A House Divided

33d. Sacred Beliefs

Major Sullivan Ballou's gravestone
The letter that Union soldier Major Sullivan Ballou wrote to his wife, Sarah, a week before the First Battle of Bull Run expressed his belief that he fought for a just cause. He was killed in the battle.

The Civil War was fought with awe-inspiring passion.

On the Union side, President Lincoln believed that failure to preserve the Union was a betrayal of the founders of the republic and the promise of the Declaration of Independence. He would not see it "perish from this earth."

Many others in the North echoed similar thoughts. On the day before the first battle of Bull Run, Major Sullivan Ballou of Rhode Island wrote to his wife: "I know how strongly American Civilization now leans on the triumph of the Government, and how great a debt we owe to those who went before us through the blood and sufferings of the Revolution." He died one week later in battle.

Wendell Phillips
After slavery was abolished, Wendell Phillips went on to fight for women's suffrage.

The cause of union did not drive all Northerners. Abolitionists believed they were acting with divine guidance to fulfill God's will. They would tolerate neither compromise nor legal obstacle. Majority consent was not necessary. Wendell Phillips, a well-known abolitionist, declared, "One, on God's side, is a majority." Abolitionists saw slavery as an affront to God to be ended by any means necessary. Abolitionists incited riots throughout the South that resulted in hundreds of deaths.

Passions raged as hot in the South. Like Lincoln, Jefferson Davis also believed in the Declaration of Independence. He insisted that governments existed with the consent of the governed. Northern interference with popular Southern law was an affront to this ideals.

The Emancipation Proclamation
The Emancipation Proclamation was issued by Abraham Lincoln in 1863. It freed slaves in the states that had seceded and were not yet under Northern control.

Robert E. Lee, who did not favor secession, felt that the North was seeking to wrest from the South its dearest rights. Thomas "Stonewall" Jackson, a devout Presbyterian, believed that the Southern cause was a sacred one. He ascribed his successes to God's will, and preached that religious certitude to his troops.

Many Southerners believed the Northern position was an outright attack on the Southern way of life. They observed that the poverty suffered by Northern industrial workers created living conditions worse than those endured by Southern slaves. They also cited the Bible in defense of plantation life.

Southern legalists believed that the North was undermining the original intent of the Founding Fathers. The cornerstone of the American system was the state government, for which Confederates believed the Northerners had little respect.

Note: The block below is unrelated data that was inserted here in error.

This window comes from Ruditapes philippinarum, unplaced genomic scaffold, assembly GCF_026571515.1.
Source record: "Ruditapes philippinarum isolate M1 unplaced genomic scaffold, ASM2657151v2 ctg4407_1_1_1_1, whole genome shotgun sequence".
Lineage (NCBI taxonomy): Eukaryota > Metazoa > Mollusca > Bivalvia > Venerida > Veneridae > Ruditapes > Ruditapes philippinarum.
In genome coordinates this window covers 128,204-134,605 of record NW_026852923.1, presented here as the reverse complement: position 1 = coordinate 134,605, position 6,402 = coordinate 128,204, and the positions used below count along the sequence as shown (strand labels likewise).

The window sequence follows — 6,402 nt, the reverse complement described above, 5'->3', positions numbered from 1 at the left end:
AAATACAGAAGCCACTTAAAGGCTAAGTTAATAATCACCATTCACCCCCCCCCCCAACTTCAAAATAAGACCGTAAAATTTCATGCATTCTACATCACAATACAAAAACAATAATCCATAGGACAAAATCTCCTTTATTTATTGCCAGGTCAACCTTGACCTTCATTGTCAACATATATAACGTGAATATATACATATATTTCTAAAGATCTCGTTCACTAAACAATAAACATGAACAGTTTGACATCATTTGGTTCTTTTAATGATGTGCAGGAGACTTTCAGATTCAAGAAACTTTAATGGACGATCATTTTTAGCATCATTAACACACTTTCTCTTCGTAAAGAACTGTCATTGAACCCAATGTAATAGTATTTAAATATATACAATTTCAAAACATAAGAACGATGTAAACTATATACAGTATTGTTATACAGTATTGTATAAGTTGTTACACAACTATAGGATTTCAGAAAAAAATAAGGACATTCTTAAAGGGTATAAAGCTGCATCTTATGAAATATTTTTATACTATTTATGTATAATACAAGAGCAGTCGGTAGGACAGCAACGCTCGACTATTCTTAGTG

Such fiery passions were difficult to reconcile. After decades of compromise attempts, these sacred beliefs finally raged against each other in the cauldron of war.

Instant Quiz

Question: Both Abraham Lincoln and Jefferson Davis believed they were fighting with the spirit of what document on their side?

    The Constitution
    The Declaration of Independence
    The Emancipation Proclamation
    Alexis de Tocqueville's Democracy in America

Question: Abolitionists believed their cause was justified according to whose will?

    Abraham Lincoln's
    Jefferson Davis'
    The people

Question: Southern Legalists defended their rights as they saw them outlined in what document?

    The Constitution
    The Bible
    The Federalist Papers
    The Southern Legalists' Rights pamphlet

Question: Who said, "One, on God's side, is a majority."

    Sullivan Ballou
    Stonewall Jackson
    Thomas Jefferson
    Wendell Phillips

On the Web
Poetry and Music of the War Between the States
This site brings the music and poetry of the Civil War to the Internet, indexed by title, first line, and author. It's an extensive collection, but only the lyrics are offered. The background music of this site is the 1983 composition, "Ashokan Farewell," a haunting, evocative melody.
Wendell Phillips
From Harper's Weekly, comes a thumbnail biography of Abolitionist Wendell Phillips. He also supported temperance, women's rights, and labor reforms, and worked for the civil rights of African Americans after the Civil War.
Religious Revival in Civil War Armies
This quick and pleasant read describes how Civil War army camps in both the North and South were transformed from "legions of devils," where the sins of gambling, drinking and profanity ran rampant, to camps with heavily attended Bible-reading clubs and soldiers who continued to kneel in prayer even as the enemy rapidly approached.
The Sullivan Ballou Film Project
One of the most famous letters written by a soldier during the Civil War was the last letter Sullivan Ballou penned to his wife, Sarah. This love letter is timeless not only in its romantic sentiment, but also in the way it shows how the average soldier justified his cause. Follow the link to Major Ballou's letters to read the unabridged version of his original letter and to find out about the man and his principles.
Abraham Lincoln: Speeches and Writings
How did President Lincoln feel about slavery? How important was it to him that he "preserve the Union"? How did he feel about what he called the "House Divided"? Find out from the man himself. This collection of speeches, letters, writings, and quotations from Abraham Lincoln sheds light on why President Lincoln thought the Civil War was not only just, but necessary to preserve American ideals.
The "Stars and Bars" was not the national flag of the Confederacy, just the battle flag. What did the real flag look like?
Learn More...
Sing along with "When Johnny Comes Marching Home," a favorite of both Union and Confederate troops.
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